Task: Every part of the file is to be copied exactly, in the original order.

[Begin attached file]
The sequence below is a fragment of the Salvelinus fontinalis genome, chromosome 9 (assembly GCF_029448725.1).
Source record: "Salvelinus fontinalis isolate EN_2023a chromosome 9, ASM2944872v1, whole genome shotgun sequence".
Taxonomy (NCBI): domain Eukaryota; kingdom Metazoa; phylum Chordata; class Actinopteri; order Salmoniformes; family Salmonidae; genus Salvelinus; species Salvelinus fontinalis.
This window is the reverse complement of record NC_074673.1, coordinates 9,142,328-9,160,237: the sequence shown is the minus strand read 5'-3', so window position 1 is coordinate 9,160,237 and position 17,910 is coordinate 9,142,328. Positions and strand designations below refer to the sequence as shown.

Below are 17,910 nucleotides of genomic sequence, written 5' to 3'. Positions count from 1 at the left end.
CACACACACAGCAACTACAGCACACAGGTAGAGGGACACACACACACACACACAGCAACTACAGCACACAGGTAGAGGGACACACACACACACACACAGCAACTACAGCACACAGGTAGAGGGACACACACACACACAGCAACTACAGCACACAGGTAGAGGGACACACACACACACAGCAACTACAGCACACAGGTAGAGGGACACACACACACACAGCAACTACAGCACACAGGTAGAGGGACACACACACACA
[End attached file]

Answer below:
The sequence below is a fragment of the Salvelinus fontinalis genome, chromosome 9 (assembly GCF_029448725.1).
Source record: "Salvelinus fontinalis isolate EN_2023a chromosome 9, ASM2944872v1, whole genome shotgun sequence".
Taxonomy (NCBI): domain Eukaryota; kingdom Metazoa; phylum Chordata; class Actinopteri; order Salmoniformes; family Salmonidae; genus Salvelinus; species Salvelinus fontinalis.
This window is the reverse complement of record NC_074673.1, coordinates 9,142,328-9,160,237: the sequence shown is the minus strand read 5'-3', so window position 1 is coordinate 9,160,237 and position 17,910 is coordinate 9,142,328. Positions and strand designations below refer to the sequence as shown.

Below are 17,910 nucleotides of genomic sequence, written 5' to 3'. Positions count from 1 at the left end.
CACACACACAGCAACTACAGCACACAGGTAGAGGGACACACACACACACACACAGCAACTACAGCACACAGGTAGAGGGACACACACACACACACACAGCAACTACAGCACACAGGTAGAGGGACACACACACACACAGCAACTACAGCACACAGGTAGAGGGACACACACACACACAGCAACTACAGCACACAGGTAGAGGGACACACACACACACAGCAACTACAGCACACAGGTAGAGGGACACACACACACA